Santa Maria alla Scala was used as a city hospital until 1999 and today houses the Giuliano Briganti Library and Photo Library, The Art Museum where there are interesting workshops for children, and the Archaeological Museum.
If you have time and slightly older children, a visit to the monumental complex of the Duomo, of which the Cathedral, Piccolomini Library, Heaven’s Gate, New Cathedral with Facciatone and Crypt, and Baptistery are part, could easily take half a day.
Siena Cathedral Entrance Ticket: OPA SI PASS
There are two types of admission tickets to visit Siena Cathedral:
☛ one provides entry only to the Duomo and the Piccolomini Library and costs €9.00 – Buy here.
☛ the other is the OPA SI PASS and provides entry to the entire Siena Cathedral complex; it costs €17.80 – Buy here.
❖ Piazza del Campo
Piazza del Campo is located in the heart of the historic center and is surrounded by the most important historic buildings in the city of Siena, such as the Palazzo Pubblico which contains the treasures of the Civic Museum inside.
It has a distinctive pavement made of red bricks that form a shell divided into 9 segments in honor of the 9 Lords who ruled the city.
Piazza del Campo was built in 1300 with the purpose of containing all the inhabitants of Siena during political and social events.
In the center of the square, towers the Fonte Gaia i.e., the fountain that has guaranteed water to the citizens since the mid-1300s, thanks to the famous spoils. Siena, in fact, was not built near a river but on top of hills, and in order to have potable water, it became necessary to build aqueducts (bottini) underground that harnessed rainwater.
Take some time to pause in Piazza del Campo, admiring the buildings, the fountain, the peculiar gently sloping shell shape, amidst the hubbub of the many tourists who, like you, will be enraptured by this unique atmosphere.
Piazza del Campo: Palio di Siena
At Piazza del Campo, twice a year on July 2 and August 16, the Palio di Siena, the famous horse race, is run. It is a medieval festival that is felt really strongly by every Sienese.
Piazza del Campo: Torre del Mangia
If you have time and breath, you cannot miss the walk up the Torre del Mangia, which at 87 meters high – and 400 steps – is one of the tallest towers in Italy.
The entrance fee is €10.00 and cannot be purchased in advance. It is open every day of the year, except Christmas Day and during weather alerts.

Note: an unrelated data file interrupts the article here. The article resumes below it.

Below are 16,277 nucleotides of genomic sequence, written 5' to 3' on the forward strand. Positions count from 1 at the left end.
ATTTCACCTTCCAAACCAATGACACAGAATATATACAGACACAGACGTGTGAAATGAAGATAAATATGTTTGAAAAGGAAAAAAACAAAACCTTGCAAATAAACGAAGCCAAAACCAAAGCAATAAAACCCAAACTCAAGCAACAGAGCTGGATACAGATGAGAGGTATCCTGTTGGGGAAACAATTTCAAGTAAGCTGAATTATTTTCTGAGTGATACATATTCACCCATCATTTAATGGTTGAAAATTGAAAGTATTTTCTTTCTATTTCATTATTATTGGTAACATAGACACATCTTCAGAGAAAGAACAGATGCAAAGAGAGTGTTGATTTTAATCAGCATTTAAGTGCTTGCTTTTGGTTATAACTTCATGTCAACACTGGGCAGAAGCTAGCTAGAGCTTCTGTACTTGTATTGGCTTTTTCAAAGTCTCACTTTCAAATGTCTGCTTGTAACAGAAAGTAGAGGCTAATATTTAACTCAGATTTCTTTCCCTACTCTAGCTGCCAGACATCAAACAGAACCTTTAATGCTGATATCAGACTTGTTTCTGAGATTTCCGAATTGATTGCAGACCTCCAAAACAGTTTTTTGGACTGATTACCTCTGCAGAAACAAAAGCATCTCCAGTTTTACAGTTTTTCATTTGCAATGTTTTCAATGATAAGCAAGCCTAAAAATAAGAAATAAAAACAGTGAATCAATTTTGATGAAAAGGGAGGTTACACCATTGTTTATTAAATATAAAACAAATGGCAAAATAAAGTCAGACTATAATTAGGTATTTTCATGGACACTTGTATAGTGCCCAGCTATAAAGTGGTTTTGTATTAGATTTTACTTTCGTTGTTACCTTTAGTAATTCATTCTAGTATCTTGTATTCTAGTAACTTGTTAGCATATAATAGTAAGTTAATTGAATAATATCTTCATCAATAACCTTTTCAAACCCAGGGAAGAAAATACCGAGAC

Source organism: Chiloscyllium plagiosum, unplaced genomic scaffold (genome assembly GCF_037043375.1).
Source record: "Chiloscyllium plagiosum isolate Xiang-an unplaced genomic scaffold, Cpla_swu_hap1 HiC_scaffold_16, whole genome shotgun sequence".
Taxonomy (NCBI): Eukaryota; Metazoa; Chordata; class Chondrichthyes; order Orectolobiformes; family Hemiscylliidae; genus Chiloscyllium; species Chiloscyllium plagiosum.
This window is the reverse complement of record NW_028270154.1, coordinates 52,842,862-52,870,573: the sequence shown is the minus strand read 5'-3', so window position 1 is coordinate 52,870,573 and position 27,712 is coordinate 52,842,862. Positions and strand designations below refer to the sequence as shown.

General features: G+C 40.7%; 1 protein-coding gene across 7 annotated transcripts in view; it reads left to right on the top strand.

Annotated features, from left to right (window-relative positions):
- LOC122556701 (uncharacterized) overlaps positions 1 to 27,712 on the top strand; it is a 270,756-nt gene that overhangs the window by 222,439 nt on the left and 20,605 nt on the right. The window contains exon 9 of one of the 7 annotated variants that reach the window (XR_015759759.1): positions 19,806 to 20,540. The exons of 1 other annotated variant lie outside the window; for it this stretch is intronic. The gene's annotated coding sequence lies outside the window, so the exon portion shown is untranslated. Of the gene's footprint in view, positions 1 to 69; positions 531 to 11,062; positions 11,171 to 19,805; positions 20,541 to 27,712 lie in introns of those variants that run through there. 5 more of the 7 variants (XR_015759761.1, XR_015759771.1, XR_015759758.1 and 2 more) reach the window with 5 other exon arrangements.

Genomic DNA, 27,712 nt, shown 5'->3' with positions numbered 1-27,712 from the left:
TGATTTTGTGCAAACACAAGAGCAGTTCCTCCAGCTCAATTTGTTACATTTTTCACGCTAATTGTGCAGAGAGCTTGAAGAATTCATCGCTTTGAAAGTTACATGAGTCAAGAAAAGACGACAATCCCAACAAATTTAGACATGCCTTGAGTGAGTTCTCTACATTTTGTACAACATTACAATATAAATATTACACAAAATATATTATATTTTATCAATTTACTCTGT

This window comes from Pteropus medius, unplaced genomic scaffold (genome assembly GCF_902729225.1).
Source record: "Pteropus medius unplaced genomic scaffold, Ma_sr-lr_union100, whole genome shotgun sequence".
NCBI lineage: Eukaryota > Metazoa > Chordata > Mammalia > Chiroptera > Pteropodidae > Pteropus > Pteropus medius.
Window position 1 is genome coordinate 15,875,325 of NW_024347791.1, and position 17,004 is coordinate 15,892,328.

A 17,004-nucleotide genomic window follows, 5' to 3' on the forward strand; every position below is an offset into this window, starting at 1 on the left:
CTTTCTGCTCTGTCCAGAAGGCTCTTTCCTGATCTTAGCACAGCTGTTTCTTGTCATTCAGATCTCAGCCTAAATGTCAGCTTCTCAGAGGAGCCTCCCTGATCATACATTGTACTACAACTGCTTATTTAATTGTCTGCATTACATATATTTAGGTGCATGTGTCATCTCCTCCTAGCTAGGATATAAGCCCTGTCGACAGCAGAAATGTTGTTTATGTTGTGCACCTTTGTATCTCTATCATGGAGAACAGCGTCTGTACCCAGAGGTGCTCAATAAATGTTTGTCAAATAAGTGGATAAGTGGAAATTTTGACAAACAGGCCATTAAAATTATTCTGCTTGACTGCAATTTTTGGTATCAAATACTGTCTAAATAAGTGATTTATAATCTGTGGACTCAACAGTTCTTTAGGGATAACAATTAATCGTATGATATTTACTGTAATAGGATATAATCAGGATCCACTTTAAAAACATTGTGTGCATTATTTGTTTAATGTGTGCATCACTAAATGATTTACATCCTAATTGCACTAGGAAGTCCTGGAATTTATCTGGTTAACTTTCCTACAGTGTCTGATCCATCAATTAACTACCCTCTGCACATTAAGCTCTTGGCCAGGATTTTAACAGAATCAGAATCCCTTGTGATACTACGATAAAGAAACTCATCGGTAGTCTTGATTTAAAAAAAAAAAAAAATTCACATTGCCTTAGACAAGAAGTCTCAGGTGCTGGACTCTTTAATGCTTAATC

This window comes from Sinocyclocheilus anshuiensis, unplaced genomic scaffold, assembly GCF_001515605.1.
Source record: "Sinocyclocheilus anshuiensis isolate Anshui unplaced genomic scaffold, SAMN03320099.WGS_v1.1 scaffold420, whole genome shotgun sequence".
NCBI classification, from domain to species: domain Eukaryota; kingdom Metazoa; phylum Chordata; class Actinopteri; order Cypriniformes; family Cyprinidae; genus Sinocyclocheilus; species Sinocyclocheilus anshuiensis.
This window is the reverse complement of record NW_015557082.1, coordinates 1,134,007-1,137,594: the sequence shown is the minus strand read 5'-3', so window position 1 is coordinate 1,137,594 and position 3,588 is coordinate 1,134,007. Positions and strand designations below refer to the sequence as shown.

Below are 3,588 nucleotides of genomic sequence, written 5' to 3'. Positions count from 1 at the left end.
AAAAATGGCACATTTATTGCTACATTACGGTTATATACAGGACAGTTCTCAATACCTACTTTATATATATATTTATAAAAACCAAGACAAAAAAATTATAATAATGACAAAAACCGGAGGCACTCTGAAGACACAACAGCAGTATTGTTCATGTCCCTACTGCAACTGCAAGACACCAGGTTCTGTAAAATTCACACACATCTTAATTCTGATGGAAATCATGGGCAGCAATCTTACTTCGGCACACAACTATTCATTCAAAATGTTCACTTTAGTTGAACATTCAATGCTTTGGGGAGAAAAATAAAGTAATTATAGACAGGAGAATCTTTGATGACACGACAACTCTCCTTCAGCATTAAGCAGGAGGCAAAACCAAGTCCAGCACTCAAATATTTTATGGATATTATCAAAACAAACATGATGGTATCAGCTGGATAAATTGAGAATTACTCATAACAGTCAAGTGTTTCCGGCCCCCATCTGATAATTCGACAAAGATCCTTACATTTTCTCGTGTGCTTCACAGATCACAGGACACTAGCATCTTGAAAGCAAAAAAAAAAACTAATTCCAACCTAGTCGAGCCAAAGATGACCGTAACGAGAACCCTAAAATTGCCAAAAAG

There is a cumulative ticket with the Museo Civico (Palazzo Pubblico) and costs €13.00 per person.
❖ Children’s playground in Siena
Right in the historic center, on Via Sant’Agata (near the Church of Sant’Agostino), there is a small playground with a slide and swing, in a very scenic location.
A much larger playground, recommended to us at the hotel, is located inside the Fortezza Medicea and remains about a 20-minute walk from the center.
More things to see in Siena with kids
❖ Basilica di San Domenico
The Basilica of St. Dominic is a Gothic church and an important pilgrimage site for the faithful who come to venerate St. Catherine of Siena, whose Basilica houses her shrine. Inside, one can admire the main altar and visit the chapel where the Saint’s relics are kept. The Basilica is located on a small tuffaceous hill, below which are the Fontebranda Springs, Siena’s oldest spring built in 1193.
❖ Orto de’ Pecci
Orto de’ Pecci is a country oasis, just a few steps from the Torre del Mangia. A park where you can stroll and rediscover plants from all over the world within the medieval garden as well as relax in complete tranquility. Inside you will also find a restaurant and farm animals.
Where to sleep in Siena with children
Hotel Duomo – This is a perfect accommodation if you are traveling with children because it stays within the walls, just a few steps from Siena Cathedral.
Family rooms communicating with a wonderful stained glass window of which you have an exceptional view of the Duomo. Breakfast included buffet with choice of sweet and savory not very large but good.
Additional services for children: free cot/crib with bars and possibility of requesting babysitting service for a fee, communicating it in advance.
You can come in to load/unload luggage, and at the front desk they advise where to park to avoid fines. If you want, they have an agreement car parking at a cost of 25.00€/day – Book here.
Where to eat in Siena
Osteria Permalico – A two-minute walk from the Duomo, on a downhill side street, we found this excellent osteria with indoor and outdoor tables.
We had bruschetta with livers, raw meat, pici all’aglione, chianti tuna, and a huge plate of gnocchi that the girls halved.
Together with two glasses of wine, we spent a total of € 58.00 so value for money was absolutely excellent.
Information for visiting Siena with children and strollers
Siena is built on a hill, and as you walk around the city, you will find several ups and downs that might create some difficulty if you visit with strollers. Nothing particularly hostile, in the case of a steep flight of steps, for example, just go around it and you’re sure to find an alternative route that is easier for the stroller.
The historic center is a ZTL zone: cars are not allowed to enter and children can run wild.
What to do around Siena with kids